Posted on July 31st, 2016 by:

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On Saturday, a US Marine from Blue Island, Illinois came come from Tarawa. He came to be with his parents  in death after they were separated in life. The Marine was Charles Oetjen, killed in 1943 during the Battle of Tarawa.

Private First Class Oetjen’s remains were discovered by History Flight Inc., an Atlanta-based nonprofit group dedicated to finding and retrieving remains of soldiers buried or missing on foreign soil.


(L-R) Siblings Joann Hoeksema Margaret and Ken Oetjen look over a scrapbook from their second cousin Charles Oetjen (Photo: Chicago Tribune)


Pfc. Charles Oetjen (Photo: Chicago Tribune)

Charles was greeted by relatives who never met him, but came to know him in their brief encounter with his flag draped coffin. “I think he would have been happy with this,” said Ken Oetjen, a second cousin, following the funeral service. Charles Oetjen’s return to the US began with a military salute at O’Hare International Airport and concluded with a 21-gun salute, “Taps” and a motorcycle escort by the Illinois Patriot Guard Riders. More than 100 people attended his funeral including police and JROTC members.

Oetjen’s return became an affair not just for the family, but for the community as well.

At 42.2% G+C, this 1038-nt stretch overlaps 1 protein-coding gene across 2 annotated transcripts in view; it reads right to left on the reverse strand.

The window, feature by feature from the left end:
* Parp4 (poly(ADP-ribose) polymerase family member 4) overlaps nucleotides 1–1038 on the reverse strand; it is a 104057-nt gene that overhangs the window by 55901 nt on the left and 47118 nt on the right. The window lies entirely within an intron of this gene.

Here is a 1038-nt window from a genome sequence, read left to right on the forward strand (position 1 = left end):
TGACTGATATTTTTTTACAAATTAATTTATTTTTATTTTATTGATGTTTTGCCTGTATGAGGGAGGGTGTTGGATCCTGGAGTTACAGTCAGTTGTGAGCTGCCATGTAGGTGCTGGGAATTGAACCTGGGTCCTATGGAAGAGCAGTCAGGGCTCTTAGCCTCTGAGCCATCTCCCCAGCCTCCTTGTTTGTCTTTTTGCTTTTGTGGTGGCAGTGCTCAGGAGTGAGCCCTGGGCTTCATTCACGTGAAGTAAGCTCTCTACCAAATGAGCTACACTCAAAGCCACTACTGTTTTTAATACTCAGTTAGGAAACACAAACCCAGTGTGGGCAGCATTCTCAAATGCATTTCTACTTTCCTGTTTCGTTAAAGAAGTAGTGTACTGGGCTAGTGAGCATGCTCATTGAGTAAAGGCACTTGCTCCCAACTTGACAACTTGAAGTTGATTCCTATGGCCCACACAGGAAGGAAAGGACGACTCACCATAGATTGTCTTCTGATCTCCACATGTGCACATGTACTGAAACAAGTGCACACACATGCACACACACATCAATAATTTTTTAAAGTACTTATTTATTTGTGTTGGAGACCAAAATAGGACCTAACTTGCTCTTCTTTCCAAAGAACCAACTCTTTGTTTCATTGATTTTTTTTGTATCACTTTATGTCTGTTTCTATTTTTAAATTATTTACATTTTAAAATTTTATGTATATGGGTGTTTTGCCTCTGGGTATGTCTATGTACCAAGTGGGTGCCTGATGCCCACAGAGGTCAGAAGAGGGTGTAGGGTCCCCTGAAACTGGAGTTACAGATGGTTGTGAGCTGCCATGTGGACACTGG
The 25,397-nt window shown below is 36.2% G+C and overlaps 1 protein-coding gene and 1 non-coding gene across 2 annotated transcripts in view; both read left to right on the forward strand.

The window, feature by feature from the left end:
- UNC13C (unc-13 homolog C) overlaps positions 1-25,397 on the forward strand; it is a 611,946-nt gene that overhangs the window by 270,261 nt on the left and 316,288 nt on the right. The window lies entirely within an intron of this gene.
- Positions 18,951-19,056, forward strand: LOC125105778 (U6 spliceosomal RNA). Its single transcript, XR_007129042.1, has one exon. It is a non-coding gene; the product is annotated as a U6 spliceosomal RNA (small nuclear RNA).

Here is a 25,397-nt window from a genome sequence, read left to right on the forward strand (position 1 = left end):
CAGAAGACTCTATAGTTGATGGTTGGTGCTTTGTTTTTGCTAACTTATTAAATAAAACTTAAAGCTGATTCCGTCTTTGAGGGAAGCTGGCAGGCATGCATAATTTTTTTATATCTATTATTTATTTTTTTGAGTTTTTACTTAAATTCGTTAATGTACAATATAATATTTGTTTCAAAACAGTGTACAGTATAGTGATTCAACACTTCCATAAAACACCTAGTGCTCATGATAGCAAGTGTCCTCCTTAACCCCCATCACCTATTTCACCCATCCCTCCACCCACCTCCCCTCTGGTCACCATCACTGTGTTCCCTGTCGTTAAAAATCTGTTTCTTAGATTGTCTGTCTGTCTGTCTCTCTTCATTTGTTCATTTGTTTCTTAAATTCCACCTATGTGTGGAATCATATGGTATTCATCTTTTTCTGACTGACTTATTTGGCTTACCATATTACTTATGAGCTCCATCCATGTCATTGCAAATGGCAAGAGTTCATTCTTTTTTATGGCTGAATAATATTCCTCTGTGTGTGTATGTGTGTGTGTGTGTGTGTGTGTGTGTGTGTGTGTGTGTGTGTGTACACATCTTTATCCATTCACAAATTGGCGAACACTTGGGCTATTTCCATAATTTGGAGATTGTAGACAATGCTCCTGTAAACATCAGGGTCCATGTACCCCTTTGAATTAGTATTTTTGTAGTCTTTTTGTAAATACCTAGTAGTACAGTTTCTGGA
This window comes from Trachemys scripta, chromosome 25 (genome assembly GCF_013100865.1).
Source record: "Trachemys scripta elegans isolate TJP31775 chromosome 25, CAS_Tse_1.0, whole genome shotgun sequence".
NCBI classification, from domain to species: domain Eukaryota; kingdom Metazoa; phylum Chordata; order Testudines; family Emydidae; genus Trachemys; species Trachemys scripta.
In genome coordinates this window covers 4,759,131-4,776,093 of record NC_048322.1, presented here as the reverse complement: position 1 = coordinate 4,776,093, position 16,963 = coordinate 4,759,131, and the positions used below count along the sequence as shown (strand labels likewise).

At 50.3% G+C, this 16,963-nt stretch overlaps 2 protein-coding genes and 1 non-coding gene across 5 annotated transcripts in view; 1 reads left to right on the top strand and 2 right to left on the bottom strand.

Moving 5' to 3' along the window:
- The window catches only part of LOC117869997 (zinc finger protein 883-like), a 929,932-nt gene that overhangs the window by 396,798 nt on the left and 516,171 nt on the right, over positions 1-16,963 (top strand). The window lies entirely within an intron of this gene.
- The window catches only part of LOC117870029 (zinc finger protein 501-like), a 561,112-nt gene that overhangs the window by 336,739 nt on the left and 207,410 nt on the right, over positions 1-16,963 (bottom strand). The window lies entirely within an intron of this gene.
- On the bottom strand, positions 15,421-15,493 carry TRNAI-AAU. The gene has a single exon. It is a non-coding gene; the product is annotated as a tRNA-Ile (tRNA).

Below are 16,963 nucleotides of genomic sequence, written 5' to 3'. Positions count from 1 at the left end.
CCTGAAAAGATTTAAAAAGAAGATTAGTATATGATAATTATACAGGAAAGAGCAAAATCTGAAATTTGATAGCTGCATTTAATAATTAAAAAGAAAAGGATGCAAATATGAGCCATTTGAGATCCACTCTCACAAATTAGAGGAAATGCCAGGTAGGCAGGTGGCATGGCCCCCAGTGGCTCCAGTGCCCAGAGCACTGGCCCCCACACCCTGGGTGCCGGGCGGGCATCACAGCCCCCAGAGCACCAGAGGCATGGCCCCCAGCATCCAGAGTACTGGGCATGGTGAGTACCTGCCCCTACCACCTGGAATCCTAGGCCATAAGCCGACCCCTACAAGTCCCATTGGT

Clay Krueger, the fifth generation director of the Krueger Funeral Home handled the funeral arrangements.

“We’re the funeral home that buried Charles’ parents,” Krueger said. “This is a very solemn thing. My father’s older brother died on D-Day, June 6, 1944. He was in the first wave. I remember my father telling me, years later, that the Defense Department contacted his parents and asked if they wanted their son brought back home. They decided to leave him with his fellow soldiers at Normandy. That’s a beautiful, proper cemetery.”


Pfc. Oetjen returns to America (Photo: Chicago Tribune)

Charles Oetjen enlisted in the Marine Corps with his parents’ permission in March 1943, while he was still 17. He trained in San Diego before going to New Zealand and later Tarawa.

Paul Schwimmer, a land surveyor and excavator who works with History Flight, helped find Cemetery 27, the mass grave where Oetjen was found.


Charles Oetjen’s grave on Tarawa (Photo: Chicago Tribune)

“There were 1,600 American dead, as well as 6,000 Japanese and 1,000 Koreans dead. It was so hot and humid that they had to use bulldozers to bury the bodies and they had to work quickly. And then they left.” Schwimmer said. “Marine registration came in when the war was over and made an attempt to find the unmarked graves. They found a number of them but we think there’s still about 500 boys there, so we’re gonna keep at it,” he said.

Today, Tarawa Atoll is extremely poor and many of the areas where US Marines were buried are now developed making the search challenging.

For the Oetjen family, the return of their relative meant the world to them.

Margaret Oetjen said the service was “very emotional but very satisfying. It’s just been an incredible experience. Everything that History Flight and the Department of Defense said would happen, did.”

Ken Oetjen agreed, “He’s with his family, where he belongs.”


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